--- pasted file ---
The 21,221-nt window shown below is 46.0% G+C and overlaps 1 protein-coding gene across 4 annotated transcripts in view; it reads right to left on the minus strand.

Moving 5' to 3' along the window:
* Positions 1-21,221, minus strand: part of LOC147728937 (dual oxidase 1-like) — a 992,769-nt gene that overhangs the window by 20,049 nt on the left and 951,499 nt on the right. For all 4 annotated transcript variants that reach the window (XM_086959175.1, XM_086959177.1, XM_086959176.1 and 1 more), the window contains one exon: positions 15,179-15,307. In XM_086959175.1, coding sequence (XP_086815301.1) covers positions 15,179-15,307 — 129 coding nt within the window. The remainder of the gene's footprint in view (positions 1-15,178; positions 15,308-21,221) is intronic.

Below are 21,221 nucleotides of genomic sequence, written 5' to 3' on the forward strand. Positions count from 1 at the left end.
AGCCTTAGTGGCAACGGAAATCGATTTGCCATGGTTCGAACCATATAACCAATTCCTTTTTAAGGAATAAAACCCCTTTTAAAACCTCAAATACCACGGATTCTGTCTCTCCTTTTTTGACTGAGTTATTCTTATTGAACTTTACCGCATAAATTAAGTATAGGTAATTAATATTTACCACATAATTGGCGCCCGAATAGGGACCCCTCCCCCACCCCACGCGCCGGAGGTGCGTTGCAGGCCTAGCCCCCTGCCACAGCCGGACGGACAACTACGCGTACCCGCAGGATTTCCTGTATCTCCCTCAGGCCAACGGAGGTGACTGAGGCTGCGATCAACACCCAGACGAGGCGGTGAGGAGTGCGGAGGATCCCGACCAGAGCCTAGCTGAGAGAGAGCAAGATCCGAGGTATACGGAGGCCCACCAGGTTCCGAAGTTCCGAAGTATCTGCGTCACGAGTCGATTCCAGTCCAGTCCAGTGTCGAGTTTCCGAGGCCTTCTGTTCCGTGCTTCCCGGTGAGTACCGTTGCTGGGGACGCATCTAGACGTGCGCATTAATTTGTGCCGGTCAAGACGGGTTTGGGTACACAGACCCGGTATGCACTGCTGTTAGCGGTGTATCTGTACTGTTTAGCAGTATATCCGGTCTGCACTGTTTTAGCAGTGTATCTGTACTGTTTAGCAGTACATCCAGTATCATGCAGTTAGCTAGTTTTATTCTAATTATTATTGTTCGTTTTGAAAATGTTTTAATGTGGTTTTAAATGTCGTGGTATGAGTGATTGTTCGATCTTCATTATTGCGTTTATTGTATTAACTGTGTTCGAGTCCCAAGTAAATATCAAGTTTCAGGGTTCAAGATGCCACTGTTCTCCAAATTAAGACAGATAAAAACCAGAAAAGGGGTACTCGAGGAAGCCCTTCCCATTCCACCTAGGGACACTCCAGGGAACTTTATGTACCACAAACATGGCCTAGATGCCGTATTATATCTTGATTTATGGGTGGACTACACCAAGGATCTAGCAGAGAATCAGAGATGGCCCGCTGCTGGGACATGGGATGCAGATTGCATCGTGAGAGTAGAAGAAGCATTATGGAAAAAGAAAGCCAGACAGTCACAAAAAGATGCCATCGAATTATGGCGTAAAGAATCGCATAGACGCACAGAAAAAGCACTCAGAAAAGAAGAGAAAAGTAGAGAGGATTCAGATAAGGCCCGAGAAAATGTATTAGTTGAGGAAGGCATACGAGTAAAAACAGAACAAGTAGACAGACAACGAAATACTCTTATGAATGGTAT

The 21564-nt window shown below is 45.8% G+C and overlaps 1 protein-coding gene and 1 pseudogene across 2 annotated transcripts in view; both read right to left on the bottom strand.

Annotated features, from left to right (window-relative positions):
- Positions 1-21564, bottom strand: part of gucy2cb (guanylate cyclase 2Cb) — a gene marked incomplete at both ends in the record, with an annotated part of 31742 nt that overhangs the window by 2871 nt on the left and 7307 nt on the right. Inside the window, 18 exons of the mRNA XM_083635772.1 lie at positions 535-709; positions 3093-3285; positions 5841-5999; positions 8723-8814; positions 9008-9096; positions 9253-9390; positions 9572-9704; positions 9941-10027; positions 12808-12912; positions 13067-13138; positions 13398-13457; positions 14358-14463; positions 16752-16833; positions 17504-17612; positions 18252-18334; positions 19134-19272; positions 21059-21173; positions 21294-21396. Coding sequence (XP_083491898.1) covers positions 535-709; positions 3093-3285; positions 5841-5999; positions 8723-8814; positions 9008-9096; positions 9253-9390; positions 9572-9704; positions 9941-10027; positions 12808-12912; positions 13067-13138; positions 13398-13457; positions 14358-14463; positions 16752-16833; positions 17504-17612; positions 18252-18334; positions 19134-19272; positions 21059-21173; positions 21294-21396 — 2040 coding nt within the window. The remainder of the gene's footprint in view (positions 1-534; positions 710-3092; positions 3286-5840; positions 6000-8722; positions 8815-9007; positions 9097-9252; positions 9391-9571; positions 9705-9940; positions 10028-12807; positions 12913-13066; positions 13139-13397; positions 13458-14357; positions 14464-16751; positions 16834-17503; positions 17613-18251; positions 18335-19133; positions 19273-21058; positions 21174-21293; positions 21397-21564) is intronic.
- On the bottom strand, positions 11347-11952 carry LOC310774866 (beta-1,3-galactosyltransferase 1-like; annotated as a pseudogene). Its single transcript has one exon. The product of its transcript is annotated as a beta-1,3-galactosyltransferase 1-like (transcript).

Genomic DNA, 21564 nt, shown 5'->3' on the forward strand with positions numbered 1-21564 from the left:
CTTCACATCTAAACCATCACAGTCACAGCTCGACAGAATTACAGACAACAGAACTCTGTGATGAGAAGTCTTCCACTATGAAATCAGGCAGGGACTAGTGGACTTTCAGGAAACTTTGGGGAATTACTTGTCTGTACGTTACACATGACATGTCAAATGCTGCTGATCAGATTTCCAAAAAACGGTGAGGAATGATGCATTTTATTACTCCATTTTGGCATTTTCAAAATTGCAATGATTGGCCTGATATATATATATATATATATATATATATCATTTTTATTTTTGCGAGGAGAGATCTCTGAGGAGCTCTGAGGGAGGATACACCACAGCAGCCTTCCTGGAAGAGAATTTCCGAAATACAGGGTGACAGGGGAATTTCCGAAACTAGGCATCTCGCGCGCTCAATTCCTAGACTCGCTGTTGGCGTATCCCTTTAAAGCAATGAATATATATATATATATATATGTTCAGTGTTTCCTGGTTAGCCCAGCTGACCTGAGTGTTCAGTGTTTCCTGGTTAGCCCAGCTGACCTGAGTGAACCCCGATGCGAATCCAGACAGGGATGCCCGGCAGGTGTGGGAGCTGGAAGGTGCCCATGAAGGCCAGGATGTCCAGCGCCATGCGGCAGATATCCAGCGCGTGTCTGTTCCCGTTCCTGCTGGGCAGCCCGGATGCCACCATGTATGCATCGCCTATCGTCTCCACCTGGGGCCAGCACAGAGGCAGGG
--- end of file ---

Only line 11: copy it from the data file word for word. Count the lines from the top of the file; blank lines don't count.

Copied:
CTTCACATCTAAACCATCACAGTCACAGCTCGACAGAATTACAGACAACAGAACTCTGTGATGAGAAGTCTTCCACTATGAAATCAGGCAGGGACTAGTGGACTTTCAGGAAACTTTGGGGAATTACTTGTCTGTACGTTACACATGACATGTCAAATGCTGCTGATCAGATTTCCAAAAAACGGTGAGGAATGATGCATTTTATTACTCCATTTTGGCATTTTCAAAATTGCAATGATTGGCCTGATATATATATATATATATATATATATATCATTTTTATTTTTGCGAGGAGAGATCTCTGAGGAGCTCTGAGGGAGGATACACCACAGCAGCCTTCCTGGAAGAGAATTTCCGAAATACAGGGTGACAGGGGAATTTCCGAAACTAGGCATCTCGCGCGCTCAATTCCTAGACTCGCTGTTGGCGTATCCCTTTAAAGCAATGAATATATATATATATATATATGTTCAGTGTTTCCTGGTTAGCCCAGCTGACCTGAGTGTTCAGTGTTTCCTGGTTAGCCCAGCTGACCTGAGTGAACCCCGATGCGAATCCAGACAGGGATGCCCGGCAGGTGTGGGAGCTGGAAGGTGCCCATGAAGGCCAGGATGTCCAGCGCCATGCGGCAGATATCCAGCGCGTGTCTGTTCCCGTTCCTGCTGGGCAGCCCGGATGCCACCATGTATGCATCGCCTATCGTCTCCACCTGGGGCCAGCACAGAGGCAGGG